I haven't printed in months due to the climate wanting to burn my retinas off and dry everything in my screen way too fast. The weather's getting finally nice again, so I think I can tackle printing in the next couple of weeks again, yay! But I've been researching and talking with a screen printing professor at Arizona State U, thinking if anyone's going to know how to print year round, someone locally would.
Her advice: drop the use of Createx Lyntex ink (my old standby, guess it dries out too fast here), swap to Speedball and then add 7-10 drops of retarder/glycerine per half cup of ink, plus 5% transparent base even if I'm using extender base. (This sounds like mad scientistry to me) Or use the Speedball retarder base, which I only yesterday realized is its own base. Durr. I'm also going to up the humidity levels with a good humidifier eventually when I find one-- 10% default humidity seems to kill the inks too easily, especially in 100+ degree heat!
Anyway, so with this in mind I'm a little baffled-- the way I am used to making ink, I used a transparent base and then mixed in liquid pigments to get my appropriate color. I figure I can still do that with the Speedball-- I did that in a pinch a couple of years ago and it seemed to work fine. But I'm probably never going to use most of the Speedball colors directly out of the jar, but custom mix 'em. So what I'm wondering is what colors you think for a start I should nab to get a good line of colors?
Prereq' knowledge: I usually don't print bigger than 12x18" currently, small runs (~30, but would like to increase that to around 50 if I can properly calibrate my print area), use more transparent inks than opaque usually, 4-5 colors on average, pulling a layer every 10-15 seconds on a bad day.
I'm thinking I'll snap up a gallon of the transparent base and some overprint varnish, and I'm kind of on the fence whether I need extender or not-- I never used it. I have some leftover 8oz little jars of black, white, process magenta, primrose yellow, dark red, fire red... and a few jars of the retarder. Anyway I guess what I'm wondering is if you were going to have a 'kit' of colors to mix a variety of colors, which ones would you pick? I imagine I could get a lot of mileage out of transparent base and quarts of colors, but I wonder if I ought to get the other process colors, or what. These might be a good start anyway (with pigments added to customize color more), but I'm still curious what you guys would pick if you were starting from scratch again.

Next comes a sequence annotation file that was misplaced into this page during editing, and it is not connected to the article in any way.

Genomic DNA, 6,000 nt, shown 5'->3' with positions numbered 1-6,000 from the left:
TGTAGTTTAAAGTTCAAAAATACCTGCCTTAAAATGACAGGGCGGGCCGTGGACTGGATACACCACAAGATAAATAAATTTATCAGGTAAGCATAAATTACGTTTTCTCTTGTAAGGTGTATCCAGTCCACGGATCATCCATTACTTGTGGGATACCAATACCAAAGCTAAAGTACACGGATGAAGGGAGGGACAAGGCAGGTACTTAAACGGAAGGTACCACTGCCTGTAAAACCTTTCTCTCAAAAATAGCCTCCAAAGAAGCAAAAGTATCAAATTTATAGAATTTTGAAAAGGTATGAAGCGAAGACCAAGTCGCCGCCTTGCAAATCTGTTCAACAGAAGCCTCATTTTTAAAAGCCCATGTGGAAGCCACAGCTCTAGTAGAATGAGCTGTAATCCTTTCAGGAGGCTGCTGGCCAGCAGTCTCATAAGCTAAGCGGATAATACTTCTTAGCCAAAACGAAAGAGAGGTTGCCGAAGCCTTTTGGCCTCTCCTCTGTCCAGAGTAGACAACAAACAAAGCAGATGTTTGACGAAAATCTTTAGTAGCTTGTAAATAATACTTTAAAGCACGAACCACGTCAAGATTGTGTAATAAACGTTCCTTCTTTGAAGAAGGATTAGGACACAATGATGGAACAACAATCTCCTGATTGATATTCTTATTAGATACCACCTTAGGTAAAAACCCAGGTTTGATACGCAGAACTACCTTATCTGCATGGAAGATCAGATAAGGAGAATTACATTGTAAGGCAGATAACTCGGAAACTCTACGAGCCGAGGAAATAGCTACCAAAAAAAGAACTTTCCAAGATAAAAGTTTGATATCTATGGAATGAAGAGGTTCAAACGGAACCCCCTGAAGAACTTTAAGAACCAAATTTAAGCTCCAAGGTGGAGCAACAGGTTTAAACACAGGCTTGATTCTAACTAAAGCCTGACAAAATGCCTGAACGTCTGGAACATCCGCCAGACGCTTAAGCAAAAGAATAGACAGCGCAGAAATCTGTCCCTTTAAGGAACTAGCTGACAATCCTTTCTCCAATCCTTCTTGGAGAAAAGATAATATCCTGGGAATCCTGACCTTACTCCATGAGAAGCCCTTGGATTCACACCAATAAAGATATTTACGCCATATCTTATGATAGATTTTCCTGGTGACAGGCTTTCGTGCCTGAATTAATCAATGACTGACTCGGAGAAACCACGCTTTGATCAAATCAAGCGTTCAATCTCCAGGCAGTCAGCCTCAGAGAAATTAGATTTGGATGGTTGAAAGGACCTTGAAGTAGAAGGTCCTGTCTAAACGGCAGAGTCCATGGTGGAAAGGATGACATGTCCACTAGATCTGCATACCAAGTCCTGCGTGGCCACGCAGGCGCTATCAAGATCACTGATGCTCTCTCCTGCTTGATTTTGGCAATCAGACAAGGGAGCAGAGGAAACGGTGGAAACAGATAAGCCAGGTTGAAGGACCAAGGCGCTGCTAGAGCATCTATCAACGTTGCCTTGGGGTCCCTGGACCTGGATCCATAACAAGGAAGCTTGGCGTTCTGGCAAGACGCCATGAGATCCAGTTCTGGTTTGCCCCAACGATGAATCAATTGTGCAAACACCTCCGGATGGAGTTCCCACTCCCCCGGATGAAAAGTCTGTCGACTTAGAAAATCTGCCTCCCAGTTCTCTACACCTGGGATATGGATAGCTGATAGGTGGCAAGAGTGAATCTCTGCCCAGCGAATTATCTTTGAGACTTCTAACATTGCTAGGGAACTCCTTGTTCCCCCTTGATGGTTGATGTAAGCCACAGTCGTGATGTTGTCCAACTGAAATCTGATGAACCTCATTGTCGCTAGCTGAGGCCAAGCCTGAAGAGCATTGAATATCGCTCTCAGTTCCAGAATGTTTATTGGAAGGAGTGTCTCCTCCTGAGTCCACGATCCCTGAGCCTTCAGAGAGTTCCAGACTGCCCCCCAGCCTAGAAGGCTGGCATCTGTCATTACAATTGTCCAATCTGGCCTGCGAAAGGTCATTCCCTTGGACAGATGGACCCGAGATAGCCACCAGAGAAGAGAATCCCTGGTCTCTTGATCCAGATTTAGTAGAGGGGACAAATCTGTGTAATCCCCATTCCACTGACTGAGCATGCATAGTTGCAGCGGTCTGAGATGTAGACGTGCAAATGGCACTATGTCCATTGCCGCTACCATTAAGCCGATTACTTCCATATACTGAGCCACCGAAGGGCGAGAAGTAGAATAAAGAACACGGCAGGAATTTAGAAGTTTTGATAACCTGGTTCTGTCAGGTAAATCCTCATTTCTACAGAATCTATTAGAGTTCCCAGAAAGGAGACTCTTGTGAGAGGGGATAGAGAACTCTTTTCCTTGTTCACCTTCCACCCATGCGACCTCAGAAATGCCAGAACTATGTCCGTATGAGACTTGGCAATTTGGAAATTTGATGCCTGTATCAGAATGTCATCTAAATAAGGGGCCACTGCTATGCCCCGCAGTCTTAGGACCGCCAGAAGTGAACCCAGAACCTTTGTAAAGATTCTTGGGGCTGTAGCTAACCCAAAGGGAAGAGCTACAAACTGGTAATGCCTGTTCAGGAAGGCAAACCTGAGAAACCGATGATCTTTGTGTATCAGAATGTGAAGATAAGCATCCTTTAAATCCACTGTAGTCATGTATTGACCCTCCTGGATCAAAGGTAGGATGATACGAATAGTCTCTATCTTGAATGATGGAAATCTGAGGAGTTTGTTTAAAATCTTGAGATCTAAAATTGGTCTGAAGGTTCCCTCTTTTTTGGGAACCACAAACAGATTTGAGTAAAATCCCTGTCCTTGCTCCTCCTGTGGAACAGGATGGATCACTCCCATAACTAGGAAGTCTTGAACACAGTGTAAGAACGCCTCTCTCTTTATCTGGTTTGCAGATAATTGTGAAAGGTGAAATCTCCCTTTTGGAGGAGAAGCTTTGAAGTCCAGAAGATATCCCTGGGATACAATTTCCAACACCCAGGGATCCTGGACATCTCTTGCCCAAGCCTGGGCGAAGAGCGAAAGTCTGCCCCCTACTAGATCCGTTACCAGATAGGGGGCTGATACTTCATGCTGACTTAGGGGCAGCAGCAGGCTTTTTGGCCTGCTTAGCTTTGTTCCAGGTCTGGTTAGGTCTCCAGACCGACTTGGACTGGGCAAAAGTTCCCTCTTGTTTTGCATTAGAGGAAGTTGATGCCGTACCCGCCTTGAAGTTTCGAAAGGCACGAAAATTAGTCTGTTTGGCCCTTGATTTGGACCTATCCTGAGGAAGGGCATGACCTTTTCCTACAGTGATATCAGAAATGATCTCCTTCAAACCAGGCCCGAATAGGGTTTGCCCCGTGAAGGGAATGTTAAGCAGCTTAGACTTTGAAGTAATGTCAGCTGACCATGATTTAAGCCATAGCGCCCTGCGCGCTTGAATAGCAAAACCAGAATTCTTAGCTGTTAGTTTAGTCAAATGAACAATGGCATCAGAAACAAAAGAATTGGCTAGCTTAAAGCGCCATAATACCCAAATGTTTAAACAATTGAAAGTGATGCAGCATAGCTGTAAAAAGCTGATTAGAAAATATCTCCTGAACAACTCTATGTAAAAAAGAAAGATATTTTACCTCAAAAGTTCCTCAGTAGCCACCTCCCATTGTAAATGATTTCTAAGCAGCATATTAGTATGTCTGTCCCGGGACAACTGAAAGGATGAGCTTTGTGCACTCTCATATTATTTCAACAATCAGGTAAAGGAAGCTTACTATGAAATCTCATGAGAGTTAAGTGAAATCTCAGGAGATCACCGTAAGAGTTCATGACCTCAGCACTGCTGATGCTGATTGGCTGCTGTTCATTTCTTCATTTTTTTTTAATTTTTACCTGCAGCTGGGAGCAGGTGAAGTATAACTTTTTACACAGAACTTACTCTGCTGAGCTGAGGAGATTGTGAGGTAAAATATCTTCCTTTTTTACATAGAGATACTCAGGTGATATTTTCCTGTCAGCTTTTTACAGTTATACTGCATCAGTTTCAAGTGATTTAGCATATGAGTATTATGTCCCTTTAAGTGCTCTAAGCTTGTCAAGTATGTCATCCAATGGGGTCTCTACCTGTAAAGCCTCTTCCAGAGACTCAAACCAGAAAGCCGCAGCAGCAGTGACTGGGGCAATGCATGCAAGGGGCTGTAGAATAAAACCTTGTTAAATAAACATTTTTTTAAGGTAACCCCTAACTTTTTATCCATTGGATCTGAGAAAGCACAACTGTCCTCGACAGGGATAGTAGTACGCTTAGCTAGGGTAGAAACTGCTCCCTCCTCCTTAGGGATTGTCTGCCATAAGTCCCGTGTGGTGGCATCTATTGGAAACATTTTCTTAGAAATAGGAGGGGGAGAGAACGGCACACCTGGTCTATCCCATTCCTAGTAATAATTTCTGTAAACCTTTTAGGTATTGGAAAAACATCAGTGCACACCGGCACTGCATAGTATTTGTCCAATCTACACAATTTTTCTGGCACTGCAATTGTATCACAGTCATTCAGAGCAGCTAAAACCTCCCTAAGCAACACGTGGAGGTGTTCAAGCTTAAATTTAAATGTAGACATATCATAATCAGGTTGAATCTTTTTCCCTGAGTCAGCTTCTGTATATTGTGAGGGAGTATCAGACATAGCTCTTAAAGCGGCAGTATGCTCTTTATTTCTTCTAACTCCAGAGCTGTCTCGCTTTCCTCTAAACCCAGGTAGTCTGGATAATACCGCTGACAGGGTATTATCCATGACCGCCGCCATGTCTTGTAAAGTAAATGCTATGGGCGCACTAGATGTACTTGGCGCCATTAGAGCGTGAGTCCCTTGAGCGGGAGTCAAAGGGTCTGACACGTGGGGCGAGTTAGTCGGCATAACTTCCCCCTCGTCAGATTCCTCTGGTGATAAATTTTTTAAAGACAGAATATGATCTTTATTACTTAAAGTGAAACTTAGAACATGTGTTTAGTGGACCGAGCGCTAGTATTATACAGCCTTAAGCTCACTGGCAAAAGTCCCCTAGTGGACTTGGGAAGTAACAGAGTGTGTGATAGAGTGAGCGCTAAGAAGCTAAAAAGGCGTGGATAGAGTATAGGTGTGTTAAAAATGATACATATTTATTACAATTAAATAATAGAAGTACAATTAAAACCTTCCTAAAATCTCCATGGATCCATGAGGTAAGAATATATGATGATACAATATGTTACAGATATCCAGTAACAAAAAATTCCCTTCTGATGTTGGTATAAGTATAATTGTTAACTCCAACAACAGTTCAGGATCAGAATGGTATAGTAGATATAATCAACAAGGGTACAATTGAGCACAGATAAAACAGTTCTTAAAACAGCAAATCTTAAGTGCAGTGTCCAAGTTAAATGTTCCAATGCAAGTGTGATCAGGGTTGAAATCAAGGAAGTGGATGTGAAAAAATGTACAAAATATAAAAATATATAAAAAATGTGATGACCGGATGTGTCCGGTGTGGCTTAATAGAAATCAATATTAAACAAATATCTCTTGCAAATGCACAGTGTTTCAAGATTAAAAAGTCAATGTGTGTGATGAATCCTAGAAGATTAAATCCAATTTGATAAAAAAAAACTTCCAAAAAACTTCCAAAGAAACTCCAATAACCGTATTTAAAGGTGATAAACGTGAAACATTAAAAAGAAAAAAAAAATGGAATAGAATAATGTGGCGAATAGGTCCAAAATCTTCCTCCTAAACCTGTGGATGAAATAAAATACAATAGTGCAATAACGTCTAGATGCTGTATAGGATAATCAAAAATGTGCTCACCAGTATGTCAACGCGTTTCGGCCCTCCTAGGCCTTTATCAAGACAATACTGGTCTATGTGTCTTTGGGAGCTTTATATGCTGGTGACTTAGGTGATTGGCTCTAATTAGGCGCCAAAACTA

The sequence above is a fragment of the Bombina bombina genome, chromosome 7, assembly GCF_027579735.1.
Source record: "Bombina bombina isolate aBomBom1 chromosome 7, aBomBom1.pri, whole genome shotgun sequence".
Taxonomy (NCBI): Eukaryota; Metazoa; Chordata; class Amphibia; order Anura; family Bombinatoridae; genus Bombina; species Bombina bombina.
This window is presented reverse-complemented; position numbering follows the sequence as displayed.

After I figure this out-- I'm so going to start work on my dual plans of building a paper rack and washout sink. Whee!
Conventional solvent evaporation ink is a fairly simple beast. One only has to look at the way it is made, no ink manufacturer uses retarder in the "stock" ink lines, or any of their ink lines for that matter, instead they use fast thinner, giving the printer total control over the rate of evaporation...or screen stability and dry time.
Try evaporating all the solvent out of your inks, then replacing the evaporated solvent with retarder.
I used to mix ink from base/extender and pigment for a client who required a nitrocellulose ink for overspraying with clear lacquer, since nitrocellulose inks were phased out in this country I had little choice but to start from scratch. A shit awful job mucking around mixing rockhard pigment and clear/extender, but the detail of the image dictated drastic measures or UV, UV was out of the question, so....
Grab a gallon of base/extender, take the lid off and watch that shit evaporate over a week or more, stir it a few times a day so as to avoid a skin forming over the top, you will notice the viscosity change over time from a usable liquid, to a thick unusable paste, once you figure a fair bit of the solvent has evaporated, replace the lost solvent with retarder.
Obviously your dry time will be increased, but the ink will remain super stable in the screen, marginal drying in, if any. Do the same evaporation method with your pigment.
If you do this, the only effect humidity and temperature will have is over your substrate. I used to print this stuff through a 355? (150/31) mesh, all day, no problems. I find this method a LOT more stable than switching out to waterbased, or another conventional solvent evaporation ink.
Your choice of colours should be even simpler, start with the 3 primary colours, Yellow, Magenta, Cyan. Then add secondary colours from stronger pigment if required, if you only require transparent colours, just mix the secondary colours from the primaries. Add some white and black and you have almost every colour achievable in the PMS book.